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Five Big Questions for the Oregon Ducks in 2019

Washington v Oregon Photo by Steve Dykes/Getty Images

We’re almost there Duck fans! The opener against Auburn is just around the corner, and while the preseason hype has begun to snowball there is still much to learn about this Oregon team.

Here are five questions for those that haven’t kept up with the Ducks:

1. Who is your most important player on offense this season?

Most would assume that senior QB Justin Herbert would be named as the most important offensive player with good reason. He’s the point guard of the offense; he makes things go and is a future top draft pick. I’m going in a different direction, however. My choice would be the winner of the right guard battle between Dallas Warmack and Brady Aiello. The offensive line is largely set outside of the right guard spot and a team is only as good as the weakest link on the line. Why the right guard? The line is chock full of All-Americans and All-Pac-12 contenders along with multiple future draft picks. Dallas Warmack was the lowest graded Ducks offensive lineman according to Pro Football Focus. He was injured for most of last season as well. Brady Aiello is untested due to being blocked by a much more talented player in Calvin Throckmorton. Honorable mention goes to left tackle Penei Sewell because Ducks fans know how important he is to the offense. He showed glimpses of being a franchise left tackle before he got injured last season. The offensive line play curtailed dramatically after his injury forced him out after just seven games.

COLLEGE FOOTBALL: SEP 22 Stanford at Oregon

2. Who is your most important player on defense this season?

The selection here is inside linebacker Troy Dye. The 2019 season is a resumption of his command of the defense. He’s been the steady rock in the linebacker room while the other inside linebacker spot next to him has been a constant churn due to injury or ineffective play. Naturally as an inside linebacker, he’s the field general of the defense. He has plenty to play for even as a senior, his draft stock is not assured due to physical limitations. New defensive coordinator Andy Avalos has a history of churning out standout linebackers for the next level so Dye is just a natural progression of that, one would hope.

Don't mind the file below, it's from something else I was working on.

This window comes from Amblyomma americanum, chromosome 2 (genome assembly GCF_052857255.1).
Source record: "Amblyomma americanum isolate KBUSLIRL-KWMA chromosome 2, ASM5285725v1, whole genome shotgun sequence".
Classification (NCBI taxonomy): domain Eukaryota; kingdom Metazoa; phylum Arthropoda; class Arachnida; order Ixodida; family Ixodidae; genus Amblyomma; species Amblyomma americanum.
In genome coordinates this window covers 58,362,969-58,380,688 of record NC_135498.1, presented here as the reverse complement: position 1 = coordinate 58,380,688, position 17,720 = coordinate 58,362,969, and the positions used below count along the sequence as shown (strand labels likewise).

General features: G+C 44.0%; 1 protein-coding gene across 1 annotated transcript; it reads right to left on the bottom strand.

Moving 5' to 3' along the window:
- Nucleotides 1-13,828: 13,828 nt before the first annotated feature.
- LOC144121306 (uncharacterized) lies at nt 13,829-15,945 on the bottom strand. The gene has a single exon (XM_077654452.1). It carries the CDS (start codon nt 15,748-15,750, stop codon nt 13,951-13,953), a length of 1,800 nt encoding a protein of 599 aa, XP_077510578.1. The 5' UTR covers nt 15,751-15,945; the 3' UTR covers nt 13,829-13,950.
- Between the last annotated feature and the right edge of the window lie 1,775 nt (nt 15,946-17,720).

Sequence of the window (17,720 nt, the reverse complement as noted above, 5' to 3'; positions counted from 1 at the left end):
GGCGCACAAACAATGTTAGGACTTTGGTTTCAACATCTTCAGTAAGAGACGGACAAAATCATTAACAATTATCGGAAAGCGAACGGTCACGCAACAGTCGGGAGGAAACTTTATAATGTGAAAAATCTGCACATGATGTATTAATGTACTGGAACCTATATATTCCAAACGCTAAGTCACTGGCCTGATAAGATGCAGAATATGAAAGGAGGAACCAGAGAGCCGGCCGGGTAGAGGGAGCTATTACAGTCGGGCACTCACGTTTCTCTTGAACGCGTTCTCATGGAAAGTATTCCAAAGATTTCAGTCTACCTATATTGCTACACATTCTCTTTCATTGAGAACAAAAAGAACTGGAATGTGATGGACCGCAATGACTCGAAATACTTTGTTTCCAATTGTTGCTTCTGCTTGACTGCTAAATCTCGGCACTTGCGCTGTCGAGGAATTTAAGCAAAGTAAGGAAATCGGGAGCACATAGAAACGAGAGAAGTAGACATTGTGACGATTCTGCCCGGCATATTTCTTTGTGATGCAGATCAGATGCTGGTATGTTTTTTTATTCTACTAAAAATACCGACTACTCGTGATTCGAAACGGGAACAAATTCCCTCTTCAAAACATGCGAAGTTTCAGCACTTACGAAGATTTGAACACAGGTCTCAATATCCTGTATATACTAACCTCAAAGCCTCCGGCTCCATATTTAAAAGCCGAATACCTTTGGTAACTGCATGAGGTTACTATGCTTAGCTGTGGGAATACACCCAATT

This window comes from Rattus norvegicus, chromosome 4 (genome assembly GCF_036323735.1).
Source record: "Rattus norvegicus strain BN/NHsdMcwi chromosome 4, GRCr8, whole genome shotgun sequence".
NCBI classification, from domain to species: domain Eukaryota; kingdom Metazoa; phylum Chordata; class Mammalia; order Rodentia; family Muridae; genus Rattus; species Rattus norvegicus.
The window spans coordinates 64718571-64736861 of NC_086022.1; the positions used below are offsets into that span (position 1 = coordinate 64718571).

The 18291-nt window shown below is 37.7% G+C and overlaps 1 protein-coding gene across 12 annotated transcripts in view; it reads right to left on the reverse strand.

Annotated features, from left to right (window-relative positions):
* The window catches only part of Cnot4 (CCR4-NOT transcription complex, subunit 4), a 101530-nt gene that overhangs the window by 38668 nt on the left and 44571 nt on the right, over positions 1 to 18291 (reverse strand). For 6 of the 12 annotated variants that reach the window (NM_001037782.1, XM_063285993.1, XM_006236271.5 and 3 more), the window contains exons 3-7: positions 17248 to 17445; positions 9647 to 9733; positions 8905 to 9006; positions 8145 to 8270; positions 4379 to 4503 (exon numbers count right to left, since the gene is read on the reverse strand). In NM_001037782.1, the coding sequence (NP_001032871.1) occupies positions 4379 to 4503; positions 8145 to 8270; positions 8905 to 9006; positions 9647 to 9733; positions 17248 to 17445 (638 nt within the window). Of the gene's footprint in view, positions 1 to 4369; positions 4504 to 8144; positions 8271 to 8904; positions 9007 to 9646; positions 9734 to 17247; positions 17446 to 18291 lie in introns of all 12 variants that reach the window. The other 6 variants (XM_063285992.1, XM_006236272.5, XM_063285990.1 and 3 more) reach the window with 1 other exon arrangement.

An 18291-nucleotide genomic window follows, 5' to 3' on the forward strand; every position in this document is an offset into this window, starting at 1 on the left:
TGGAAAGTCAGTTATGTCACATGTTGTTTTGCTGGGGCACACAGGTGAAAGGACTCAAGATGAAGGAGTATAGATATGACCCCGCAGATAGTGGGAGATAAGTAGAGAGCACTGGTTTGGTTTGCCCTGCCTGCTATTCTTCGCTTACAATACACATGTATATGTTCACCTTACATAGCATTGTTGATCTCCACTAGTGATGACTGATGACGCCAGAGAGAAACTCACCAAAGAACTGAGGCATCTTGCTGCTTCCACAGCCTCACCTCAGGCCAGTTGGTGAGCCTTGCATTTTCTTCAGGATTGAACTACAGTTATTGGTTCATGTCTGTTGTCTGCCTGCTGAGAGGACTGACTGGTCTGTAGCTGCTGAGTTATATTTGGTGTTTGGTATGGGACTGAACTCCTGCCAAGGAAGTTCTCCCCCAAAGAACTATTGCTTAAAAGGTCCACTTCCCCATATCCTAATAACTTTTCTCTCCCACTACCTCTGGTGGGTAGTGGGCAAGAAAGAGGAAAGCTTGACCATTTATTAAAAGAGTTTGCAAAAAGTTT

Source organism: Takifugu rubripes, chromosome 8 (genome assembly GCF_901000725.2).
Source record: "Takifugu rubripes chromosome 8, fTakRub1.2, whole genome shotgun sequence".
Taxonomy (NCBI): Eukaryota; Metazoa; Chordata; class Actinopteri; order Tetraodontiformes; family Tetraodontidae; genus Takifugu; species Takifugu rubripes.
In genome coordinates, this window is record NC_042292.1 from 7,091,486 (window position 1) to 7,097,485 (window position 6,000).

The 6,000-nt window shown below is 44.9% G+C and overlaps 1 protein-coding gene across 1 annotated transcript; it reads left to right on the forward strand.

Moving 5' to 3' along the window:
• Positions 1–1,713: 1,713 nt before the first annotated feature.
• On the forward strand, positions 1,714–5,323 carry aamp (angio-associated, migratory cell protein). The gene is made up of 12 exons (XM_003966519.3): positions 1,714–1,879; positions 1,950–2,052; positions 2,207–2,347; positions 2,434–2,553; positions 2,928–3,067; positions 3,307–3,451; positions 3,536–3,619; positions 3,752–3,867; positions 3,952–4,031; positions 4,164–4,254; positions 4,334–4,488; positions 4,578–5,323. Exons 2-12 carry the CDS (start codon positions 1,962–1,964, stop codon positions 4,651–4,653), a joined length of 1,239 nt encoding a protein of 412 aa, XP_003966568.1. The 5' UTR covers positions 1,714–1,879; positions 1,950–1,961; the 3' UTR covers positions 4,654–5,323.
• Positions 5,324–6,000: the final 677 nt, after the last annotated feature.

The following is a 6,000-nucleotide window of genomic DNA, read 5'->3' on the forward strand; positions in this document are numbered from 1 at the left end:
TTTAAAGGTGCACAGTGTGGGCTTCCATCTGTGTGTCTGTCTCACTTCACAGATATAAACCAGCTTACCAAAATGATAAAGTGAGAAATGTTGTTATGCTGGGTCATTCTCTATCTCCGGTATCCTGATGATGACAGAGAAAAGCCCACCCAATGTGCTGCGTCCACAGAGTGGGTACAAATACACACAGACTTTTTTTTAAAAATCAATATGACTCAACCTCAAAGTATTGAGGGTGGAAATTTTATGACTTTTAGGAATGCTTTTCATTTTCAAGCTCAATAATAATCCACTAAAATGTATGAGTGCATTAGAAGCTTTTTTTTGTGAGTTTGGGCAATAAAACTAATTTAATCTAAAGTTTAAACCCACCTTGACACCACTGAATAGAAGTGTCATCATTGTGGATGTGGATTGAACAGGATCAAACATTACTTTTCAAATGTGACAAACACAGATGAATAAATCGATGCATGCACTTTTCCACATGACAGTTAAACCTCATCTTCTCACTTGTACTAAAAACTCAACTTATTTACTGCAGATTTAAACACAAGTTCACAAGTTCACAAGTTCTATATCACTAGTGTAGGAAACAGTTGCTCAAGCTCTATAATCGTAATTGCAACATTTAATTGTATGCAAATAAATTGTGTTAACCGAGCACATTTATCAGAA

Dye has been battle tested for three years so he’s seen just about everything opposing PAC-12 offenses have to offer. The other defensive assets may have changed but Dye was a constant in a swirl of defensive upheaval. A big senior season will really help his draft chances.

3. What should be the biggest change between last year and this year?

The biggest change is the defensive scheme under new defensive coordinator Andy Avalos. The three years prior, the Ducks ran a base 3-4 with very little adaptability. Avalos has stated that he doesn’t want to have a specific base defense but wants to be multiple. I would expect some base 3-4 looks while some switching between 3-3-5, 1-5-5, and 4-2-5 looks for certain situations. Avalos has produced quality defensive prospects with Boise State level resources so that trend should continue with better resources at his disposal at Oregon. The elements of an even greater pass defense are there regardless of the loss of key defensive prospects to the 2019 draft.

COLLEGE FOOTBALL: OCT 13 Washington at Oregon

4. What is the most important game on this schedule, and why?

Some would say the season opener against Auburn, but my answer is the Washington game as it would more than likely determine the North division winner. Provided that the Ducks don’t trip on any other landmines in the division (i.e Stanford and Washington State), this game should determine a lot of things, including a possible playoff berth. It most definitely will determine a lot of recruiting decisions as well.

5. What is your prediction for W/L record and postseason destination?

9-3 with losses to Auburn, Washington, and USC. Auburn has too fearsome of a defensive front for the much ballyhooed Oregon OL to compete with over the course of a game. Beating Washington in Seattle is a tough ask for a team that has shown little evidence of getting over its road game issues. USC, while not USC of yesteryear, still has the talent and offensive firepower to make things interesting.

I have the Ducks going to San Antonio once more to play in the Valero Alamo Bowl; Let’s pray they don’t meet TCU there!